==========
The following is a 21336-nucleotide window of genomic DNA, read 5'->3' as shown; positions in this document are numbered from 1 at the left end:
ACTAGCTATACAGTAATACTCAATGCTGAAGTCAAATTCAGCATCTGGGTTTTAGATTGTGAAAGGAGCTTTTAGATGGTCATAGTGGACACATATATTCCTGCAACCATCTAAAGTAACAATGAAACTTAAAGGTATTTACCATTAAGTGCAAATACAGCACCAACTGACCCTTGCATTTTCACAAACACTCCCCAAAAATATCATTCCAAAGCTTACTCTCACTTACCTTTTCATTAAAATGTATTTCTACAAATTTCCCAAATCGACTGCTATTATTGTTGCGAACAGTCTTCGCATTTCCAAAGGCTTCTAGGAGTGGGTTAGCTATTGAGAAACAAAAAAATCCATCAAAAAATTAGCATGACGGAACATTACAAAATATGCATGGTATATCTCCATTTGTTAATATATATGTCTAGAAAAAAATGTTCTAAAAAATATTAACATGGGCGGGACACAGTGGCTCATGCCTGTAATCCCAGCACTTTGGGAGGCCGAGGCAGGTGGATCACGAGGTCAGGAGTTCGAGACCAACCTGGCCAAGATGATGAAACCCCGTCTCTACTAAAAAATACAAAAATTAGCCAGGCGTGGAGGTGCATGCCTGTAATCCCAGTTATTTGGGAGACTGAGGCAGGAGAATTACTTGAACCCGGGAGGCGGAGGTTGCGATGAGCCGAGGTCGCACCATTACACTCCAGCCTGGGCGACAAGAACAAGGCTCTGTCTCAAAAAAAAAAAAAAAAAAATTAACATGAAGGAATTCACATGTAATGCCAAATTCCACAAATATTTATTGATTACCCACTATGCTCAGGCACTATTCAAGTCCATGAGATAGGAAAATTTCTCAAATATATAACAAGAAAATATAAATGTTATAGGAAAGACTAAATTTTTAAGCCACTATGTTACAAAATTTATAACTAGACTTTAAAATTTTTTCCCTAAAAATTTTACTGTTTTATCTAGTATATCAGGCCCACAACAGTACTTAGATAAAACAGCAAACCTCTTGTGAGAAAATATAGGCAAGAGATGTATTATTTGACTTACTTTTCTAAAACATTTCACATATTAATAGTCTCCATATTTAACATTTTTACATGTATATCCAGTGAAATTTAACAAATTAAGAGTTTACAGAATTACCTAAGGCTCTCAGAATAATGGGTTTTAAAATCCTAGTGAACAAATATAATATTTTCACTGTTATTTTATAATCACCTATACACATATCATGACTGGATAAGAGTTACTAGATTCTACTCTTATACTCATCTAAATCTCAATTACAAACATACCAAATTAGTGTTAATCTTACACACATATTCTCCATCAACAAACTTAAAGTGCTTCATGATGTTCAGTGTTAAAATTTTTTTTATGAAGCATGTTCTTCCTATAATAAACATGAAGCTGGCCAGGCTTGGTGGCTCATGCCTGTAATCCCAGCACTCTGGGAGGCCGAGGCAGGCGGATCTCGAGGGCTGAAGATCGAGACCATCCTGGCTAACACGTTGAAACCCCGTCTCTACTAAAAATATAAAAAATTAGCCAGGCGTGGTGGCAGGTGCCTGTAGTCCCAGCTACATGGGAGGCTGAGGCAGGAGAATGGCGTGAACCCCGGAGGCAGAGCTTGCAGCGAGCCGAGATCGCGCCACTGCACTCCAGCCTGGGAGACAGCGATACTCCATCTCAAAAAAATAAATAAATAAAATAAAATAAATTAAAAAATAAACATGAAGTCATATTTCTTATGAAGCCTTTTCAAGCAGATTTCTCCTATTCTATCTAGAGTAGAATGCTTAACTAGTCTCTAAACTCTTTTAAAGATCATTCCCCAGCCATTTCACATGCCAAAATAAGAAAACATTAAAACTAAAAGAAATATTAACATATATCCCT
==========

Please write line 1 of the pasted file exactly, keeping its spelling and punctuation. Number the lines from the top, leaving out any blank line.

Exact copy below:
The following is a 21336-nucleotide window of genomic DNA, read 5'->3' as shown; positions in this document are numbered from 1 at the left end: